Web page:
Rutilated Quartz: Golden Threads in Glass

Rutilated quartz is an exotic and attractive variant of the extremely popular quartz stone. Other varieties of quartz include rose quartz, citrine and amethyst.

Rutilated quartz is a quartz crystal that includes needle-like inclusions of the mineral rutile. This inclusion creates a dramatic effect within the stone.

What is Rutilated Quartz?

The quartz stone is an extremely common stone that comes in many varieties. Clear quartz, the most common variety, can be completely transparent or an opaque white color. Amethyst is another type of quartz which comes in a brilliant purple color, and rose quartz appears in a warm pink shade.

rutilated quartz polished section

All of these varieties are possible because of how common quartz stone is and how it can mix with other minerals to create unique stones. When rutile grows through quartz stone it is called rutilated quartz. This quartz is comprised largely of clear quartz. The clearer the surrounding quartz is, the more visible the rutile will be. Rutile is a mineral that has one of the highest refractive indices and this adds to the appearance of the rutilated quartz.

Rutilated quartz usually contains inclusions that range from golden to copper. The inclusions can be significant and pervade the entire quartz crystal or they can be sparse and only run through small sections of the crystal. The inclusions can also be extremely thin or thicker and they may run together or cross each other.

Rutile growths may even extend beyond the quartz crystal. Due to the differing densities of rutile and quartz, the material can be difficult to work with. Items of jewelry made from rutilated quartz may show pitting due to the inability to smooth both minerals at the same rates.

History of Rutilated Quartz

Rutilated quartz has been used for ornamental purposes since ancient times. Due to the common nature of quartz, rutilated quartz is found in many areas despite being a rare variety of quartz.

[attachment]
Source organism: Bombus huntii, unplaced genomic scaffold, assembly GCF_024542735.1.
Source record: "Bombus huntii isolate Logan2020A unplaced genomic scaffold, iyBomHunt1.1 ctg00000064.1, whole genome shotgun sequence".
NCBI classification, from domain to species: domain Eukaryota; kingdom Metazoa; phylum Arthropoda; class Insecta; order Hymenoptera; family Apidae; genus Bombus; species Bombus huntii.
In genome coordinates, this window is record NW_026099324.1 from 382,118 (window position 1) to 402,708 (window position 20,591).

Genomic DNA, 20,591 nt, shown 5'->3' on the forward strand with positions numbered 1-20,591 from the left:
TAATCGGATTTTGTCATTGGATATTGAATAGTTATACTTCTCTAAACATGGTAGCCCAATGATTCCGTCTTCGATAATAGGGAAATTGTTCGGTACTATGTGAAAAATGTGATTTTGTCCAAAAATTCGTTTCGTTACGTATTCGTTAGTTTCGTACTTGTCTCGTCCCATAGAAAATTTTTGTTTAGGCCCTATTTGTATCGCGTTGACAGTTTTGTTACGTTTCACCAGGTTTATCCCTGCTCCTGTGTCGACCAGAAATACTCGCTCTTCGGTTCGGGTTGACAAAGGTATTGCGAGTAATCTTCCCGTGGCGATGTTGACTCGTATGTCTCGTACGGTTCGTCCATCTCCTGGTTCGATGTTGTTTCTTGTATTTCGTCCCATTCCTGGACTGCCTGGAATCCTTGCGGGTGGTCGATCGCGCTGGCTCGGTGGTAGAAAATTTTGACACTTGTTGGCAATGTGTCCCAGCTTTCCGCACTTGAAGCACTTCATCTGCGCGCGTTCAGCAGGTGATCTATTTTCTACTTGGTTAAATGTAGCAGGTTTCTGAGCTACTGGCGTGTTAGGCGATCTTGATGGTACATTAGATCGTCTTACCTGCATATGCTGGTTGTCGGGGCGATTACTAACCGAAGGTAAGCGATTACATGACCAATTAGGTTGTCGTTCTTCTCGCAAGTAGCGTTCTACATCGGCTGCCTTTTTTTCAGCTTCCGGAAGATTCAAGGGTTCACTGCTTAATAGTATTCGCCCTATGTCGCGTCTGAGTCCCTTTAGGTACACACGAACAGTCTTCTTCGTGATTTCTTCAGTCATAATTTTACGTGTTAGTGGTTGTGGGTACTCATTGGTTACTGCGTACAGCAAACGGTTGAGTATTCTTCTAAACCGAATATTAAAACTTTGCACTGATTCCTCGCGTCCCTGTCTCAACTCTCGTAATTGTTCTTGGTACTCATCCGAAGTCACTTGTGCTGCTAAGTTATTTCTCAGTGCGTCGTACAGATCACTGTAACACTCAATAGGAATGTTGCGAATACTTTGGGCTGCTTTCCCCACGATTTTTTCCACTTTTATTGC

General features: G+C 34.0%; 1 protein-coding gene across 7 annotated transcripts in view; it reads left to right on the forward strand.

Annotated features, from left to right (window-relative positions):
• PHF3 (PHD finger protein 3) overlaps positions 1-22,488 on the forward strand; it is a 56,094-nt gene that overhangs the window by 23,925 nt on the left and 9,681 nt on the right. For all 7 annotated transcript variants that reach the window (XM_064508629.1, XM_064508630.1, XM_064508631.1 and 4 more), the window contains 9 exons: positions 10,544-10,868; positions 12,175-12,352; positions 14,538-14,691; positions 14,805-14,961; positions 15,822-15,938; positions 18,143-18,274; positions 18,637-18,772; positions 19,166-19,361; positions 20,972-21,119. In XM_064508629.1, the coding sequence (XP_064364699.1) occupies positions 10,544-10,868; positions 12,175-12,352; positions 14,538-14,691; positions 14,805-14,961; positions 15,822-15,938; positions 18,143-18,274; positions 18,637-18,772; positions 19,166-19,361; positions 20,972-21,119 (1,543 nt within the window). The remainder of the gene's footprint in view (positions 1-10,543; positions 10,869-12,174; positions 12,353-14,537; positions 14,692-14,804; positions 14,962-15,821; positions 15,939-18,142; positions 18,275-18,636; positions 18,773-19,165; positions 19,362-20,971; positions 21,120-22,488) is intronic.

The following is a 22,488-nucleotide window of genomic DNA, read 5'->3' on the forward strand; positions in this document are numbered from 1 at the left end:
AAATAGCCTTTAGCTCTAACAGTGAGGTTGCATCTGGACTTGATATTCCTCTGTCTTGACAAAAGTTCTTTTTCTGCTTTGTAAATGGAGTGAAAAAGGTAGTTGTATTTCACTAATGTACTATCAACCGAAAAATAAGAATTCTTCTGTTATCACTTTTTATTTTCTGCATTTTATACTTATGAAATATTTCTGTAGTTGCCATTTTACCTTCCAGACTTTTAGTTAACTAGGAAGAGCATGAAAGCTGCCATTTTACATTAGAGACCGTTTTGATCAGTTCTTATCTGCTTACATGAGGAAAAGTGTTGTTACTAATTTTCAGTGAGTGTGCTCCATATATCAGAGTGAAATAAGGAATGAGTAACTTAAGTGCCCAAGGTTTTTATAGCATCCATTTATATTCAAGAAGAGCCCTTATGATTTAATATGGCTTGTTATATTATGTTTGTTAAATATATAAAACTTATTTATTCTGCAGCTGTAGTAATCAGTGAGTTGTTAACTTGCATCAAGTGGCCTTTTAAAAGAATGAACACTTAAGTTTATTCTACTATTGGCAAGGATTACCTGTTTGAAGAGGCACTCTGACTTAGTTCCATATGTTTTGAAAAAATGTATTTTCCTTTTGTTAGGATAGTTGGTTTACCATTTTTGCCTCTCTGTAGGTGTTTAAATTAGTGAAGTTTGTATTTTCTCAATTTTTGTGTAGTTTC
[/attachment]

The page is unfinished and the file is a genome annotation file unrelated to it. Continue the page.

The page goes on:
Taking Care of Rutilated Quartz

Quartz is a relatively hard mineral with rutile being slightly softer. The care of rutilated quartz is extremely similar to the care of ordinary quartz. The stone can be cleaned by a warm, damp cloth and jewelry cleaning solutions should usually be avoided.

Automatic jewelry cleaning systems such as sonic cleaners should also be avoided. Quartz jewelry should be kept either in a padded box or in a cloth bag to avoid scratches. Steam cleaners should not be used with rutilated quartz.

Rutilated Quartz Buying Guide

Rutilated quartz is usually relatively inexpensive. Rutilated quartz can come in yellow, gray, purple or clear but the clear versions are usually more highly prized.

Rutilated quartz is not usually sold by the carat but instead by the piece of stone. Rarer types of inclusion and rarer colors of inclusion will usually be priced higher. This means that the cost of a piece of rutilated quartz may be determined by the attractiveness of the stone itself rather than by more specific metrics such as clarity and hue.

Rutilated quartz cabochons usually sell at less than $5 a carat despite their popularity. An even dispersal of rutile is often seen as more attractive than an asymmetrical dispersal, and a bright golden color is usually preferable to a copper or brown color. Beyond this, the price of rutilated quartz may be more subjective than the pricing of many other types of semi-precious gemstones.

Rutilated quartz is often considered more valuable when the rutile formation is completely encased within the quartz material. This means that the rutile does not extend beyond the quartz at all in any direction. Rutilated quartz in this form is far easier to smooth and polish, because the jeweler does not have to worry about the different structures of the materials.